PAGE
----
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The word

Words of the Year: Where are they now?

Why some endure, and others become embarrassing

If you’re a linguist , lexicographer, or just a person who likes to argue about language, the winter months bring a special treat. From November until January, a growing number of dictionaries, learned societies, and university groups release their picks for Word of the Year. Oxford Dictionaries kicked it off last month with “selfie.” Merriam-Webster just announced last week that “science” had seen the greatest increase in lookups this year. And in January, the American Dialect Society meets to debate winners in several categories, including “most useful” and “most likely to succeed.”

Word of the Year (WOTY, for insiders) season might be the moment when nonexperts engage most headily with the process by which the English language rejuvenates itself: Why “Sharknado” and “Snowmaggedon,” not “Snownado” and “Sharkmaggedon”? Does the language need another variant on the word “leggings” (“meggings,” etc.)? Does anyone really say these things?

But Word of the Year is more than a linguistic parlor game: It’s a snapshot of a year in the culture. And this is the perfect time of year to reflect on how good those snapshots turned out to be. A successful WOTY looks great in hindsight—the beginning of something big, or at least a resonant moment in our shared history. A failed one is more like an embarrassing Christmas photo with perm and reindeer sweater.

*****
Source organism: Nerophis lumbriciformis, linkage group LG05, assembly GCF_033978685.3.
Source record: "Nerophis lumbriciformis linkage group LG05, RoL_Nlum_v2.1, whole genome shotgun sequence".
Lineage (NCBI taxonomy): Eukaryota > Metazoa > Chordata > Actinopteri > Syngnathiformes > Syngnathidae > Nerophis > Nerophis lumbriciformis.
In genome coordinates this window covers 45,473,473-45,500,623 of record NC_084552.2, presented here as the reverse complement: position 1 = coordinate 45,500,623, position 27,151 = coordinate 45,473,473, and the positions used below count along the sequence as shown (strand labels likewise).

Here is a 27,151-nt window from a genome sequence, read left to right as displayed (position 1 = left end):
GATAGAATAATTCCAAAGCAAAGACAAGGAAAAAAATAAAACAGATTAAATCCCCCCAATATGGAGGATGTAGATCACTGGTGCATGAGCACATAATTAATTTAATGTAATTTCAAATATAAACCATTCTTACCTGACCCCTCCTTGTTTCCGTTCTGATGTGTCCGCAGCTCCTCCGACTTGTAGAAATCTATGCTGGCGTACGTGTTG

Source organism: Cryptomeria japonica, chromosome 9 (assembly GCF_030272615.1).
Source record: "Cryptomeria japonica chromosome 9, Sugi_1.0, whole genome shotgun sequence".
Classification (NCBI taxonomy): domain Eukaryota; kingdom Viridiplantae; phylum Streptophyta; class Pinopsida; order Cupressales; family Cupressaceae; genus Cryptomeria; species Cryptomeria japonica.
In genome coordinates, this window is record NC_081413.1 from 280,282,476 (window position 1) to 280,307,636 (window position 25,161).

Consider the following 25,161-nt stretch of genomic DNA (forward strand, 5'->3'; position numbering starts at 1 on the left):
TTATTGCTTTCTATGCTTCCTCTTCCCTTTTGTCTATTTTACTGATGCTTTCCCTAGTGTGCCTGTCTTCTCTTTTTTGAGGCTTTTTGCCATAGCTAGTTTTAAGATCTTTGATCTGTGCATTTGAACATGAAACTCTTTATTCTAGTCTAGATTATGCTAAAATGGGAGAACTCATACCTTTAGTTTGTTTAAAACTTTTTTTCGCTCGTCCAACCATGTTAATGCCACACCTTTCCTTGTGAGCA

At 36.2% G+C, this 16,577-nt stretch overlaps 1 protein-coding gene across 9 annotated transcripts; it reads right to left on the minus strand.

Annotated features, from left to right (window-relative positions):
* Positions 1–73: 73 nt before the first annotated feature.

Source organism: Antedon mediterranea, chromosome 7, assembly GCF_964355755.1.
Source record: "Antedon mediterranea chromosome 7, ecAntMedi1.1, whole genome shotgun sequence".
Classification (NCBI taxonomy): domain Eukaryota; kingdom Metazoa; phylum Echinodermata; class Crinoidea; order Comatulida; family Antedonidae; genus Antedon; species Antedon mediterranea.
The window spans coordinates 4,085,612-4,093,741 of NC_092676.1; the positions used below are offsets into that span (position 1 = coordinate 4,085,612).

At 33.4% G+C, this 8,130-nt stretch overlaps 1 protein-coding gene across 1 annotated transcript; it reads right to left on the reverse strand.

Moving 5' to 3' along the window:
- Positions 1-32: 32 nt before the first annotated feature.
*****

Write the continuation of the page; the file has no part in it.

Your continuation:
Of course, the goal of WOTY is not purely to be enduring (it’s the word of this year, not the word of next year). While Oxford Dictionaries aims for “lasting potential as a word of cultural significance,” the American Dialect Society is more focused on tracking ongoing language change, and thus seeks words that have been “newly prominent and notable in the last year.” This year, for example, they’ll be considering “Obamacare,” “cronut,” “vaxer” and “anti-vaxer,” and “bitchy resting face,” among other popular terms. “We’re not concerned with how posterity will view this word,” said Ben Zimmer, a lexicographer (and former writer of this column) who organizes the WOTY selection for the ADS. Still, looking back at the WOTYs that have endured and the ones that haven’t says a lot about what it takes for words to be more than a one-hit wonder.

When you ask members of the ADS, which has been choosing WOTYs the longest, which words of the year they regret, they all mention “Bushlips,” the society’s first WOTY. “Bushlips” spoke to a particular historical moment: President George H.W. Bush’s broken “Read my lips: no new taxes!” promise. But even back in 1990, it wasn’t clear people were actually using the term. “Even a couple years after, everybody was rolling their eyes going, uh, why did we choose that,” says Grant Barrett, a scholar of slang and ADS vice president. Another “classic” early failure, according to Barrett, was the 1995 WOTY choice “to newt,” a verb meaning “to make aggressive changes as a newcomer”—perhaps too obvious a successor to 1994’s “Most Useful” choice, “to gingrich” (“to deal with government agencies, policies, and people in the manner of...Newt Gingrich”).